Stefan Hesse described intelligent systems for providing intense individual repetitive therapy of motor function after stroke. From another angle, Catherine Mateer argued for the integration of cognitive behavioural techniques with traditional cognitive rehabilitation in order to address self-awareness and motivational issues in individuals with brain injury, and Michaal Oddy addressed the important role of and needs of the family. Mary Anne McColl and Roberta dePompeii spoke for the need to change systems to provide seamless services for adults, children and adolescents with ABI as they return to the community.
These keynote speakers spearheaded a diverse scientific program which included over 320 platform and poster presentations. Topics included recent research in injury prevention, the neurobiology of injury and recovery, acute management and recovery, as well as assessment and treatment of common medical problems and disorders in cognition, motor function, language, speech, emotion and behaviour, including psychiatric disorders, exploration of different approaches to rehabilitation, return to work and study and evaluation of outcomes. Research covered the spectrum of injury severity, from mild to extremely severe as well as all ages from child through to adult. Issues relating to long-term care of those with brain injury including case management, innovations to enhance leisure and community participation and medico-legal issues were also covered.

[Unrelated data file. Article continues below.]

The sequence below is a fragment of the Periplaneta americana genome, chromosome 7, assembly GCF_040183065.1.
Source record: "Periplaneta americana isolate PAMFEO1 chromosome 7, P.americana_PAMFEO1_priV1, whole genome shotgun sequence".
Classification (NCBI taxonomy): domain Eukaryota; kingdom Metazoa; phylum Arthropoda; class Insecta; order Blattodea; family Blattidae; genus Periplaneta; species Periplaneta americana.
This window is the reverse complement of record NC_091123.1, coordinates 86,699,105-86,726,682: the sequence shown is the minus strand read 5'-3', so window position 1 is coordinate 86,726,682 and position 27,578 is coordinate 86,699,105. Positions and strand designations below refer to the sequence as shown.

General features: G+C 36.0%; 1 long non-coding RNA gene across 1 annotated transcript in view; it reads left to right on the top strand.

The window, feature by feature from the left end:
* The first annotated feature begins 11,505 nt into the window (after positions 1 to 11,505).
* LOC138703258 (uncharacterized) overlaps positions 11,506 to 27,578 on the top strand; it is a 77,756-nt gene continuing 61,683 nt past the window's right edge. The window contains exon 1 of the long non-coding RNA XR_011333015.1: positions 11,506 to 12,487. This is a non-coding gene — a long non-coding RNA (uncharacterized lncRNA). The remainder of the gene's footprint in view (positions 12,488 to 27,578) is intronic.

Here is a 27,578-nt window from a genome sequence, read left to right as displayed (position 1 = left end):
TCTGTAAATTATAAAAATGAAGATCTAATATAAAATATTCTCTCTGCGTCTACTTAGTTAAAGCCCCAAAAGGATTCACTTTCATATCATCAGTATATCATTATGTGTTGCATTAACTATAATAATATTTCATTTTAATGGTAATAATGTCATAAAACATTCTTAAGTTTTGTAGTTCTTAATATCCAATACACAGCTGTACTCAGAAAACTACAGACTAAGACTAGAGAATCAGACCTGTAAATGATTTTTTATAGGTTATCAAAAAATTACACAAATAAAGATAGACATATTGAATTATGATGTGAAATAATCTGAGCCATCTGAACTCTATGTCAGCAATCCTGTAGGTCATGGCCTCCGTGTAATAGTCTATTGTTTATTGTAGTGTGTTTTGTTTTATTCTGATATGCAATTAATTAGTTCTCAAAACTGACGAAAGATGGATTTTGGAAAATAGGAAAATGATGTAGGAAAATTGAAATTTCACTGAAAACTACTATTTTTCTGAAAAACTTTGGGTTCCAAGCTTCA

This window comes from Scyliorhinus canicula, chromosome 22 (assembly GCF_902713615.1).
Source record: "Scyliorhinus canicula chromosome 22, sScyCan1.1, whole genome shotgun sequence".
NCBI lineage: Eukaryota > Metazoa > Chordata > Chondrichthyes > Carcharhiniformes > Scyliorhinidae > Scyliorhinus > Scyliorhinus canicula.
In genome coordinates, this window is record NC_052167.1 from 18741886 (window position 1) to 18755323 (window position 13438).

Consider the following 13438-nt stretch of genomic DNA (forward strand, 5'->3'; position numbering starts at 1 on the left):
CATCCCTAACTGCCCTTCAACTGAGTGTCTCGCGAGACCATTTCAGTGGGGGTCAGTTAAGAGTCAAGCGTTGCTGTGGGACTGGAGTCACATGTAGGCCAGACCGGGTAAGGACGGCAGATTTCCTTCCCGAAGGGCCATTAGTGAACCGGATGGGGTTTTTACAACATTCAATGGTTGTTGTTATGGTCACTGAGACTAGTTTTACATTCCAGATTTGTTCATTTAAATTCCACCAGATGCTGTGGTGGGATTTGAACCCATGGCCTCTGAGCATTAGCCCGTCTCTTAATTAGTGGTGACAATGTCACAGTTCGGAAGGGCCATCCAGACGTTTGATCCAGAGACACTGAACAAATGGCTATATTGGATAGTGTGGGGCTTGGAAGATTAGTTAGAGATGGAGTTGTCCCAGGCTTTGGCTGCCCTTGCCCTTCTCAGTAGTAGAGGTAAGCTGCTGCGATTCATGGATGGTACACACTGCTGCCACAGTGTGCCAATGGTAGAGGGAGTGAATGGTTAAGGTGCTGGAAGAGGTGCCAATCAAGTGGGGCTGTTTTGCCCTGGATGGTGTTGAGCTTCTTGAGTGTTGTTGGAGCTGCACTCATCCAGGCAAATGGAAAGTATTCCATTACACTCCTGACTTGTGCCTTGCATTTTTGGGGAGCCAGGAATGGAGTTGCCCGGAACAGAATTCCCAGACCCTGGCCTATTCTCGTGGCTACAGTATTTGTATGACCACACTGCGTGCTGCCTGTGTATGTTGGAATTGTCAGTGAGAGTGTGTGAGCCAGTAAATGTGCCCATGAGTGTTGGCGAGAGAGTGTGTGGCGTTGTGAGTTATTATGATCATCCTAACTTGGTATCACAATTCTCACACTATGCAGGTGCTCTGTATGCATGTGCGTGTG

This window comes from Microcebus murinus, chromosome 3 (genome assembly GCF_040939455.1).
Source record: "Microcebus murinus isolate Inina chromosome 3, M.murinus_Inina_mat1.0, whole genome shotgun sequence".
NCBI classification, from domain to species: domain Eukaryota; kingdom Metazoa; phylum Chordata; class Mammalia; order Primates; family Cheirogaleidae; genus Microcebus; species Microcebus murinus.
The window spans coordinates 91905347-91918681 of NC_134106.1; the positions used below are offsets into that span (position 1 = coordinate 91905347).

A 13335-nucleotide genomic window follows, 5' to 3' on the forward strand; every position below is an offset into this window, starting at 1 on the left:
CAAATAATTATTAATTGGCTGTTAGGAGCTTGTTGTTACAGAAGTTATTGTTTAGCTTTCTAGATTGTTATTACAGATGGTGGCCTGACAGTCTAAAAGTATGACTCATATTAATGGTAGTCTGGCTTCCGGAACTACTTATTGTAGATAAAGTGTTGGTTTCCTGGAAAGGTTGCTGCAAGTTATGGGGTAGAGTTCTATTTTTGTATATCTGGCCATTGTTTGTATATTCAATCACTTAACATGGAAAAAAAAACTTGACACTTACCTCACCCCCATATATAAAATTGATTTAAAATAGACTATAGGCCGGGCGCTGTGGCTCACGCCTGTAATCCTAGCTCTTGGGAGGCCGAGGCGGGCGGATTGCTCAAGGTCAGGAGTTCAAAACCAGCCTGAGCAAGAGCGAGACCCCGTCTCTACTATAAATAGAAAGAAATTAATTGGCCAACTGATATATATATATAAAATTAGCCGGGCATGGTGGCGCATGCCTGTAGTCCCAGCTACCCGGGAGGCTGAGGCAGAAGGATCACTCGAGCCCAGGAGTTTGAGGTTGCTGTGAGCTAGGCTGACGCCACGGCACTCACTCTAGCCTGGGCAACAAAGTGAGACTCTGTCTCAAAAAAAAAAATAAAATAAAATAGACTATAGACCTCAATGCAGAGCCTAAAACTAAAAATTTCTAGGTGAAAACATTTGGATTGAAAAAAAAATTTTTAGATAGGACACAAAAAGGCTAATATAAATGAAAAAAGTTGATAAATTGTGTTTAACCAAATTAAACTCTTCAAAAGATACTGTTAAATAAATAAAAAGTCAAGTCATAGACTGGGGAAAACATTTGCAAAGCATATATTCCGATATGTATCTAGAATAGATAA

Recent developments in neurobiological research and their implications for neuropharmacological management were explored. Numerous papers examined the emerging use of computer technology and other electronic devices, including mobile phones, digital organizers and sophisticated expert systems and a “Virtual Street” to assist in assessment and remediation of memory and executive difficulties after TBI. The importance of client-focused, community-based approaches to rehabilitation available over an extended time-frame was emphasised. Valuable insights were offered into emotional processing in both adults and children with brain injury.
There was also a focus on rehabilitative interventions for children, as area which has been neglected to date. A symposium with graphic images examined traumatic brain injuries sustained in the attack on the World Trade Centre and the War on Iraq, which has created a recent focus on the impact of blast injuries. There were several extremely moving presentations by Luke Rosenzweig and Andrew Harrison, who related their personal experiences of brain injury. Several sessions also addressed the importance of family involvement and the need to support families and other carers. Attendance by a significant number of families and consumers was sponsored by the Victorian Department of Human Services. Other major sponsors of the conference included the Transport Accident Commission, Allergan, Healthscope, Epworth Hospital, Ipsen, Pfizer and Karger.
The conference was held at the Melbourne Convention Centre, situated on the banks of the Yarra River, close to many of Melbourne 's attractions. An array of Australian animals, including pythons, lizards and a crocodile welcomed guests at the cocktail reception. The conference dinner was held amidst a myriad of tropical fish at the Melbourne Aquarium. Overall, the conference was deemed a resounding success.
Abstracts from the conference have been published in Vol 19 Supp 1 of the official research journal of the International Brain Injury Association Brain Injury.